It says the South African Police Service (SAPS) doesn’t have a dog unit.
“That terms a relic, they called K9 units, if u are ever stopped or spot a SAPS car like the one below with ‘Dog Unit’ written at the rear DONT STOP, the car is fake and its wanted for robbery and highjackings.”
The post includes a photo of a police car marked “dog unit”.
‘Could be fake information’
But police spokesperson Col Brenda Muridili told Africa Check the SAPS had not had a case of robbery or hijacking registered in which the criminals drove a car marked “dog unit”.
Muridili said old K9 vehicles were indeed marked “dog unit”, but the newer cars were now marked “K9 unit”.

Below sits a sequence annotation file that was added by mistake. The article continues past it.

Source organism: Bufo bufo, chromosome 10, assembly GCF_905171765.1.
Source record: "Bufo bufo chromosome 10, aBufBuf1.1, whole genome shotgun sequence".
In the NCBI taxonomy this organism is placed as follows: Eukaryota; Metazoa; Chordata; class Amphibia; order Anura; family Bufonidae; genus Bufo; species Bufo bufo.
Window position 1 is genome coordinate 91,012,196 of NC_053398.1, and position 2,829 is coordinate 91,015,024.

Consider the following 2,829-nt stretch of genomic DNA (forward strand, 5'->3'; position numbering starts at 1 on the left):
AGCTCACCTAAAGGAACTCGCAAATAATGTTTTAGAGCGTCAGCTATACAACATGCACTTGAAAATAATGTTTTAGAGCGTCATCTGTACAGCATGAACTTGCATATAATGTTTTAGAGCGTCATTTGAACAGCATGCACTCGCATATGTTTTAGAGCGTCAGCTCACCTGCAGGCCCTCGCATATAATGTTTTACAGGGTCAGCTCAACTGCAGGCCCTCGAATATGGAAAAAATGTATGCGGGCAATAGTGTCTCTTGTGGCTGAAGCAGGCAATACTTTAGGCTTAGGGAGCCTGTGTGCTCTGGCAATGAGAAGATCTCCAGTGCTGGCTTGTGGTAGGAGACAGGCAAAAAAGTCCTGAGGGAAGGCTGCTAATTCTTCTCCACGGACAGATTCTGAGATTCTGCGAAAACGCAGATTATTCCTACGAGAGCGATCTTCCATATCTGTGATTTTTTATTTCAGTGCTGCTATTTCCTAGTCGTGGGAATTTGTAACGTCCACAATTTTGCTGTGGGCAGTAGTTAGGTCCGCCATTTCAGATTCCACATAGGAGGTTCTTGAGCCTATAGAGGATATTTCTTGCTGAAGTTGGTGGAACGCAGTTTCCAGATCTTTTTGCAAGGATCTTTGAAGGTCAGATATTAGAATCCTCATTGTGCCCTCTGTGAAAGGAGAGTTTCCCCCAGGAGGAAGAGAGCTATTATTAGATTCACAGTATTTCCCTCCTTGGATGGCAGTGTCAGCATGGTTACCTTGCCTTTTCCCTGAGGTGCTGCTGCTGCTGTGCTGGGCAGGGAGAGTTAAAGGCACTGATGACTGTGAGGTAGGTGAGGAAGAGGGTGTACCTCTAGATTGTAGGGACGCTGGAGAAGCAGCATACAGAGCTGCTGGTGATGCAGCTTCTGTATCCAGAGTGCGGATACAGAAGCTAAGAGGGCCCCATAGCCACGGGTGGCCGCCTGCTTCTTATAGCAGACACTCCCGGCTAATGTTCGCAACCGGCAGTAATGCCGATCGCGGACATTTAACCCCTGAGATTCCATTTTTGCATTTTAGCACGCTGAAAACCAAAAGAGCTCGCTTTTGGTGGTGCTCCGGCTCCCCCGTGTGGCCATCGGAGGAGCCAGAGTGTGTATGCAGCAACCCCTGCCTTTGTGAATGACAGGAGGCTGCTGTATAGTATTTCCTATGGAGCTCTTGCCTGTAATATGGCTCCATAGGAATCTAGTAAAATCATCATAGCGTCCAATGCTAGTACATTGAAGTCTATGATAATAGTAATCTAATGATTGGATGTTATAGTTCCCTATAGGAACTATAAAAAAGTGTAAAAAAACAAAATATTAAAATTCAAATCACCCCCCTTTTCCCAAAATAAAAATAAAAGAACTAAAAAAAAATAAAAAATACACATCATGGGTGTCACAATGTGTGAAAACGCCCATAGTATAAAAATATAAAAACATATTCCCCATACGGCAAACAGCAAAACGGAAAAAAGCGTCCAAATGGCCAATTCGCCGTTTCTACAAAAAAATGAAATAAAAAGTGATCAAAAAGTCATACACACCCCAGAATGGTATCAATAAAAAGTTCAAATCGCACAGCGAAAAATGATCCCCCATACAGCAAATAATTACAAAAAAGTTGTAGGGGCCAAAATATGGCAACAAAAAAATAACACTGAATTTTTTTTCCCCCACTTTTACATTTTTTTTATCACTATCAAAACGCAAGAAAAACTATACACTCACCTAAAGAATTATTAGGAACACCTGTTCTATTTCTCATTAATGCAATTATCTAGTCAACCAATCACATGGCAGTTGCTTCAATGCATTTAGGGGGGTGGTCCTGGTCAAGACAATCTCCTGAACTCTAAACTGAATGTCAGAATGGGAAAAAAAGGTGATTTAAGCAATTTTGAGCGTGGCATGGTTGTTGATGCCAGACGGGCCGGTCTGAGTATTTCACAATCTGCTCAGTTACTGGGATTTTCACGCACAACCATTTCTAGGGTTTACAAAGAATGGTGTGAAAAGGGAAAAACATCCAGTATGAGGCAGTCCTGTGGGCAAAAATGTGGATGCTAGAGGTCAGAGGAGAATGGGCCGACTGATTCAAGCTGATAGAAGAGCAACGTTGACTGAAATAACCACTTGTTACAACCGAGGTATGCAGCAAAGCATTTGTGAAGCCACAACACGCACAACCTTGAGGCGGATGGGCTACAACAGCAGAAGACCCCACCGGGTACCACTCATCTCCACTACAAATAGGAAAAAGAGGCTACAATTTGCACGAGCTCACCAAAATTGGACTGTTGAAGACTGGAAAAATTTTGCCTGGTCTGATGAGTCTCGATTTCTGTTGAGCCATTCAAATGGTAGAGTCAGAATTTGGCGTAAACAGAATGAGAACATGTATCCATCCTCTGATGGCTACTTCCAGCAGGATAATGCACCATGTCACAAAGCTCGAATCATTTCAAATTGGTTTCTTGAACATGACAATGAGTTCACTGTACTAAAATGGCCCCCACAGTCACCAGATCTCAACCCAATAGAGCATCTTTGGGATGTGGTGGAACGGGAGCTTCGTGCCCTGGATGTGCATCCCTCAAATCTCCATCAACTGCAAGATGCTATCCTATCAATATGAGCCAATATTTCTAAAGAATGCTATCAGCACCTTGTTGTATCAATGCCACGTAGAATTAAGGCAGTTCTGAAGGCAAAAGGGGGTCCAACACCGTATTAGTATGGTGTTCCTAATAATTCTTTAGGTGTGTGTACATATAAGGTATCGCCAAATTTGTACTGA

The photo in the Facebook post “could be a picture of our old vehicle”, she said.
“The photo doesn’t indicate other call signs and information, therefore it is difficult to check the vehicle’s originality. It could be an authentic old picture circulating with fake information.” – Africa Check (11/06/2019)
Africa Check teams up with Facebook
Africa Check has partnered with Facebook to combat fake news and false information on the social platform. This fact-check is part of the initiative.
As part of its third-party fact-checking programme, Facebook allows its partners to see public articles, pictures or videos that have been flagged as potentially inaccurate.
Content rated as “false” by fact-checkers will be downgraded in news feeds. This means fewer people will see it.
You can help us identify fake news and false information on Facebook. This guide explains how.
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